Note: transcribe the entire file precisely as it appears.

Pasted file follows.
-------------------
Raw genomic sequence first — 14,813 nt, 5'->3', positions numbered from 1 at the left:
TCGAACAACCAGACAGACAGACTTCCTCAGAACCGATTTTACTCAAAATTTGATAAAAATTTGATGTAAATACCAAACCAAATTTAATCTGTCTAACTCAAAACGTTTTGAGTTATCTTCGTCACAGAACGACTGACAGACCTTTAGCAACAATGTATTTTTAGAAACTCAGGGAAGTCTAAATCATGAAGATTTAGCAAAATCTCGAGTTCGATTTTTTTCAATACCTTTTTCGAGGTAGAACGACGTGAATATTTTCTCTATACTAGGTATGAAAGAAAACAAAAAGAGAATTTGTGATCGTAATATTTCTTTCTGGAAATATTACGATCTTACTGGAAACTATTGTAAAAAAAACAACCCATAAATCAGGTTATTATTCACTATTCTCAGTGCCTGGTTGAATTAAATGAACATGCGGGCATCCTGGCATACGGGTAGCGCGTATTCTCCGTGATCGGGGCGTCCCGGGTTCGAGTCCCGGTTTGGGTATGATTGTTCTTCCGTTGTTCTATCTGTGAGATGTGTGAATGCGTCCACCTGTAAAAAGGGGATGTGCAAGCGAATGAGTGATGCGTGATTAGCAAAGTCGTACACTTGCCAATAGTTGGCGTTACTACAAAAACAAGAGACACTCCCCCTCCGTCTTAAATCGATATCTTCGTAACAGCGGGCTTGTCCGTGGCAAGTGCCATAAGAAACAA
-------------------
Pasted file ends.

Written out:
Raw genomic sequence first — 14,813 nt, 5'->3', positions numbered from 1 at the left:
TCGAACAACCAGACAGACAGACTTCCTCAGAACCGATTTTACTCAAAATTTGATAAAAATTTGATGTAAATACCAAACCAAATTTAATCTGTCTAACTCAAAACGTTTTGAGTTATCTTCGTCACAGAACGACTGACAGACCTTTAGCAACAATGTATTTTTAGAAACTCAGGGAAGTCTAAATCATGAAGATTTAGCAAAATCTCGAGTTCGATTTTTTTCAATACCTTTTTCGAGGTAGAACGACGTGAATATTTTCTCTATACTAGGTATGAAAGAAAACAAAAAGAGAATTTGTGATCGTAATATTTCTTTCTGGAAATATTACGATCTTACTGGAAACTATTGTAAAAAAAACAACCCATAAATCAGGTTATTATTCACTATTCTCAGTGCCTGGTTGAATTAAATGAACATGCGGGCATCCTGGCATACGGGTAGCGCGTATTCTCCGTGATCGGGGCGTCCCGGGTTCGAGTCCCGGTTTGGGTATGATTGTTCTTCCGTTGTTCTATCTGTGAGATGTGTGAATGCGTCCACCTGTAAAAAGGGGATGTGCAAGCGAATGAGTGATGCGTGATTAGCAAAGTCGTACACTTGCCAATAGTTGGCGTTACTACAAAAACAAGAGACACTCCCCCTCCGTCTTAAATCGATATCTTCGTAACAGCGGGCTTGTCCGTGGCAAGTGCCATAAGAAACAA